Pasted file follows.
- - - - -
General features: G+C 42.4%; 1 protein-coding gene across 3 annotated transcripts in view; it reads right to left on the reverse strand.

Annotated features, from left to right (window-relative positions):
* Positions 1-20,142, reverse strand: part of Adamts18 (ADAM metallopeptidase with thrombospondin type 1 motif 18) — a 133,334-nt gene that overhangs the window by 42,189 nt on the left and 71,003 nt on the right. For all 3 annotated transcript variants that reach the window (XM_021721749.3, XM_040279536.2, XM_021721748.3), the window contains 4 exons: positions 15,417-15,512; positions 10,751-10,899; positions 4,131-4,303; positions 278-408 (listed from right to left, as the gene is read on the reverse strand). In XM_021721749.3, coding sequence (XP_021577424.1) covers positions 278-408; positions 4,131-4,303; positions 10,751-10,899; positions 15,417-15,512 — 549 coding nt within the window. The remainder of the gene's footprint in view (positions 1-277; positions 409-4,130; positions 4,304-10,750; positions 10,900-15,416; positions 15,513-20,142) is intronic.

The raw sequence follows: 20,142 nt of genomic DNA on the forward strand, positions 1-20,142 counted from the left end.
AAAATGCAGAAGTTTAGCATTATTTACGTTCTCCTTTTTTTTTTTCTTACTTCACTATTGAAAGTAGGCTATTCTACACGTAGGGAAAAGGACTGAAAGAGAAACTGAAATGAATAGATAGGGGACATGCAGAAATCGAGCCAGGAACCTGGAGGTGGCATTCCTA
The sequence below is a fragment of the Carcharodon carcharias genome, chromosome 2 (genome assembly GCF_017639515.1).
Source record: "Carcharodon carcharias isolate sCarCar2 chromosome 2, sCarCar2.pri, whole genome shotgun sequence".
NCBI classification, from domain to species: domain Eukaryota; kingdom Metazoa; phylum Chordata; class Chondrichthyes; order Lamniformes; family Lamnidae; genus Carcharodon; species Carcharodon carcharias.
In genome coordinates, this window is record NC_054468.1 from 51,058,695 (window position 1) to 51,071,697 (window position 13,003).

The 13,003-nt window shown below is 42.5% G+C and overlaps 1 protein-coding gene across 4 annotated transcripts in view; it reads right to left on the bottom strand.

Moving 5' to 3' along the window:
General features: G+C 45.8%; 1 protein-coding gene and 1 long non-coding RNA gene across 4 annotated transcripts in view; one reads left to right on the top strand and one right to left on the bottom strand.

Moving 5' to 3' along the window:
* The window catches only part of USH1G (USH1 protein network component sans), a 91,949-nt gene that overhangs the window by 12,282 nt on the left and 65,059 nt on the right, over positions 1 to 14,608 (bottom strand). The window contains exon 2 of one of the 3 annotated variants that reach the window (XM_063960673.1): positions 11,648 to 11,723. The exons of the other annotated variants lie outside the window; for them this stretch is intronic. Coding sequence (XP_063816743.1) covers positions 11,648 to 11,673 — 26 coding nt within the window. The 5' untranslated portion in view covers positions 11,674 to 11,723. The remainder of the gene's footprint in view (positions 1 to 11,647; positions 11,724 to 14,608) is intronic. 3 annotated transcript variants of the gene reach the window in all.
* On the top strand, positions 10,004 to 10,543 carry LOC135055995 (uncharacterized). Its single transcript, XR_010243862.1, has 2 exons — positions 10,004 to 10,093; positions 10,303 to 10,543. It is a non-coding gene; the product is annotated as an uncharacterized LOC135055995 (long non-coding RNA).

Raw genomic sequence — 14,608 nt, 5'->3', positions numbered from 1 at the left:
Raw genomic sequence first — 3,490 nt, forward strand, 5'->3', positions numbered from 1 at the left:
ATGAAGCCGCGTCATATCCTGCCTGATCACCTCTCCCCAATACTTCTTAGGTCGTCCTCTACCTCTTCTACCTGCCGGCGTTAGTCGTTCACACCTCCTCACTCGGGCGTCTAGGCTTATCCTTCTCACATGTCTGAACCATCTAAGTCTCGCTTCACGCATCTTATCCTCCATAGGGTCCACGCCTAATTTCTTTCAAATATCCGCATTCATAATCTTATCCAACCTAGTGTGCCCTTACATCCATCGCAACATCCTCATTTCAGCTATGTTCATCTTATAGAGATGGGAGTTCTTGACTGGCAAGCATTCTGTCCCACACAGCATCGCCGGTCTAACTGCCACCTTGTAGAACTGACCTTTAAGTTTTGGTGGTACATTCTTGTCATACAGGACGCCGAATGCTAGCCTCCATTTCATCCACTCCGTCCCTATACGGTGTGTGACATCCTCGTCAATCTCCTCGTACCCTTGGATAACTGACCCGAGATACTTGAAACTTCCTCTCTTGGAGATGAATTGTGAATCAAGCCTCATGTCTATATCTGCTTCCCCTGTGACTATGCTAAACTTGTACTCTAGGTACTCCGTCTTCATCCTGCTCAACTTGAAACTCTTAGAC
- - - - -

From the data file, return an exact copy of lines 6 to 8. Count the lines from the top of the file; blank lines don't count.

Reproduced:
The sequence below is a fragment of the Carcharodon carcharias genome, chromosome 2 (genome assembly GCF_017639515.1).
Source record: "Carcharodon carcharias isolate sCarCar2 chromosome 2, sCarCar2.pri, whole genome shotgun sequence".
NCBI classification, from domain to species: domain Eukaryota; kingdom Metazoa; phylum Chordata; class Chondrichthyes; order Lamniformes; family Lamnidae; genus Carcharodon; species Carcharodon carcharias.